Why Do People Prefer Turkey Over Other Forms Of Meat On Christmas?

Christmas is all about following old traditions and getting along with family members to enjoy a good time. An essential and age-old culture that we have been following for centuries is carving a full roast Turkey to celebrate the spirit of Christmas. But it was not so since the beginning. Turkey has always been associated with the celebration of Thanksgiving. But slowly it made its way into our homes during Christmas celebration as well.

Tradition or an economic decision?

People in western countries eat all kinds of meat. They love pork, beef, duck meat, and various other delights. One might ask why Turkey occupied such a special place. The answer to this question is simple. During early days, the cost of milk and eggs was not as affordable as it is today. So, people opted for Turkey rather than killing a chicken or a cow for meat. It not only give them something significant in size to enjoy with the entire family but also saved a lot of their money as they would continue to get milk and eggs from their livestock.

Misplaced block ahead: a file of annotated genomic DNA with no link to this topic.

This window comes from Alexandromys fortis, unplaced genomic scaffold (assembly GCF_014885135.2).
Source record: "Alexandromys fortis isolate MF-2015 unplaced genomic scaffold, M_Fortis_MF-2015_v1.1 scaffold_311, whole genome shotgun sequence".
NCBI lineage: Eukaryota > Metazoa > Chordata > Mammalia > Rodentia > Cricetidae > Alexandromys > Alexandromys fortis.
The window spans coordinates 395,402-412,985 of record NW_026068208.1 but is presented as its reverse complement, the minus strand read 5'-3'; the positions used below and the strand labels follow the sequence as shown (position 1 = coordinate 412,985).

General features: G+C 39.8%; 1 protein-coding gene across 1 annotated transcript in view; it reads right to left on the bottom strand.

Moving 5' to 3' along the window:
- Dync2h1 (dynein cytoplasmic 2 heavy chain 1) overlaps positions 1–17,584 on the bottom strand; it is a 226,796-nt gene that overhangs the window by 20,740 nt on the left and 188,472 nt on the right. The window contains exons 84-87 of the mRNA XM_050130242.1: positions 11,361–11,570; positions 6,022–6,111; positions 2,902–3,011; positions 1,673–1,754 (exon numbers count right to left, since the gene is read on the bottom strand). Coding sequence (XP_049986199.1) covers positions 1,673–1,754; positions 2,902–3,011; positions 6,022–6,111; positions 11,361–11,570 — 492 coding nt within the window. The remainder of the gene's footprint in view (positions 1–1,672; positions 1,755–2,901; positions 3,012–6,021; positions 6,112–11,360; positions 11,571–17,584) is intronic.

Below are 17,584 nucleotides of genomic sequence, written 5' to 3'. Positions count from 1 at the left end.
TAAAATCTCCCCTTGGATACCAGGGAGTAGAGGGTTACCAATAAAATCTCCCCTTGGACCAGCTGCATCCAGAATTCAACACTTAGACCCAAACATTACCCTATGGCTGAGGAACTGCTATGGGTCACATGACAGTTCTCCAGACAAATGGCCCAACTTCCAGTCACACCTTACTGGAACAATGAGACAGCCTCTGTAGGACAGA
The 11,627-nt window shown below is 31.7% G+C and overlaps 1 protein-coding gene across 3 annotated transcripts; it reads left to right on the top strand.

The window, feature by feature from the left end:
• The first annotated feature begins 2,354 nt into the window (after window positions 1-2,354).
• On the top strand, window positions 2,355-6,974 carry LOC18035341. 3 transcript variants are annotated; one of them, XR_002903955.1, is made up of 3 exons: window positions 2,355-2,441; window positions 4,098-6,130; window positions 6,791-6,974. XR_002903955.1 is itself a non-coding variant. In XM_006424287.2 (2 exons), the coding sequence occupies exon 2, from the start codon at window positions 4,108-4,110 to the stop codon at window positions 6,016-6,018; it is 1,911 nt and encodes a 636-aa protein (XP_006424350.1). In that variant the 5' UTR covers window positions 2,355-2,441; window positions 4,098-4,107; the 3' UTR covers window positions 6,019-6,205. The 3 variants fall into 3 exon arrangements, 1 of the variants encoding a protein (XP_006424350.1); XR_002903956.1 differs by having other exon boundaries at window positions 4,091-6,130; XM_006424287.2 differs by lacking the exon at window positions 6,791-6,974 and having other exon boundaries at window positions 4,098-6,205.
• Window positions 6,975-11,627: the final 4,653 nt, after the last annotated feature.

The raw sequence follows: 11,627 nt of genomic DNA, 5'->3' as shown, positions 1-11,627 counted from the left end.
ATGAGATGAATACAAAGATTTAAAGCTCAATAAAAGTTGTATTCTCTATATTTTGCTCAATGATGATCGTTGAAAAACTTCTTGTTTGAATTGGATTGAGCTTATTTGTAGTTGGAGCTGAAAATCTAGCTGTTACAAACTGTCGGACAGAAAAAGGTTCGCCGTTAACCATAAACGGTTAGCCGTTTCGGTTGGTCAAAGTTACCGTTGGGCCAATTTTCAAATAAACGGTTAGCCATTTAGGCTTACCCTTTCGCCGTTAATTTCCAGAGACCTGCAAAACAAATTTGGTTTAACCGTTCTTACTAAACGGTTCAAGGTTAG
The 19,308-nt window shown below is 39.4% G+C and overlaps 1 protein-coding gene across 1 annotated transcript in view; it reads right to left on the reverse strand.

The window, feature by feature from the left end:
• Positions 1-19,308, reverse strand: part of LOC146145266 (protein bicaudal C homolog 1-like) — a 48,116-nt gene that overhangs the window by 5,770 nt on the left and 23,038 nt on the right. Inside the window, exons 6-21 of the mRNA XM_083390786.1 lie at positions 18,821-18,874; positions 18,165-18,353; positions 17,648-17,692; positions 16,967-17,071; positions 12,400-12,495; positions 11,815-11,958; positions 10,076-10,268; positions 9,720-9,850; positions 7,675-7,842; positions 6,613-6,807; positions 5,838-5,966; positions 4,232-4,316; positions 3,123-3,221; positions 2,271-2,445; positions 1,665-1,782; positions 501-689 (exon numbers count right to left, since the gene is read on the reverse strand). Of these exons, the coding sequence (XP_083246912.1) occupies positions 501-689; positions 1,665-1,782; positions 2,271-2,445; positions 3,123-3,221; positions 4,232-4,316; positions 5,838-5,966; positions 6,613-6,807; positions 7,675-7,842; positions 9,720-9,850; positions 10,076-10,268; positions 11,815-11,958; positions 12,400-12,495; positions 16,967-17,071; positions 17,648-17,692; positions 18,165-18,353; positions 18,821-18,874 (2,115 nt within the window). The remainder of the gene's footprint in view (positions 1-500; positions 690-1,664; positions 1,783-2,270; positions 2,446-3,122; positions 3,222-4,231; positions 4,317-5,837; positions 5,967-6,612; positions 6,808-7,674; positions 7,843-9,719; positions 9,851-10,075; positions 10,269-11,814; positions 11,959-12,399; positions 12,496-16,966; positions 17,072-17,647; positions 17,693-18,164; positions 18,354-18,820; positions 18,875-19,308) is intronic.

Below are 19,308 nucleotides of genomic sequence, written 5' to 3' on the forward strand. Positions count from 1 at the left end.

Introduction of Turkey to our menu

Turkey is a common bird in America, but the same cannot be said about Britain. People in America were aware of cooking Turkey for many centuries, but average folks in Britain became aware of the presence of this bird only around 500 years back. The Turkey meat was equally succulent and tasty. Apart from these features, it is easy to cook a turkey rather than opting for a significant portion of beef.

Providing for the entire family

There are no extra points that Turkey is a big bird. So, if you have a big family, you have invited your friends to dinner on the Christmas Day, you will not fall short of food. In fact, you will have some food that will allow you to bid farewell to the kitchen for one or two days. These are some reasons why the supermarkets in most western countries are flooded with turkey around the Christmas time.

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This entry was posted on Tuesday, December 5th, 2017 at 10:55 am and is filed under Christmas, Events, French food, French history, Lifestyle, Living in France . You can follow any responses to this entry through the RSS 2.0 feed. You can leave a response, or trackback from your own site.

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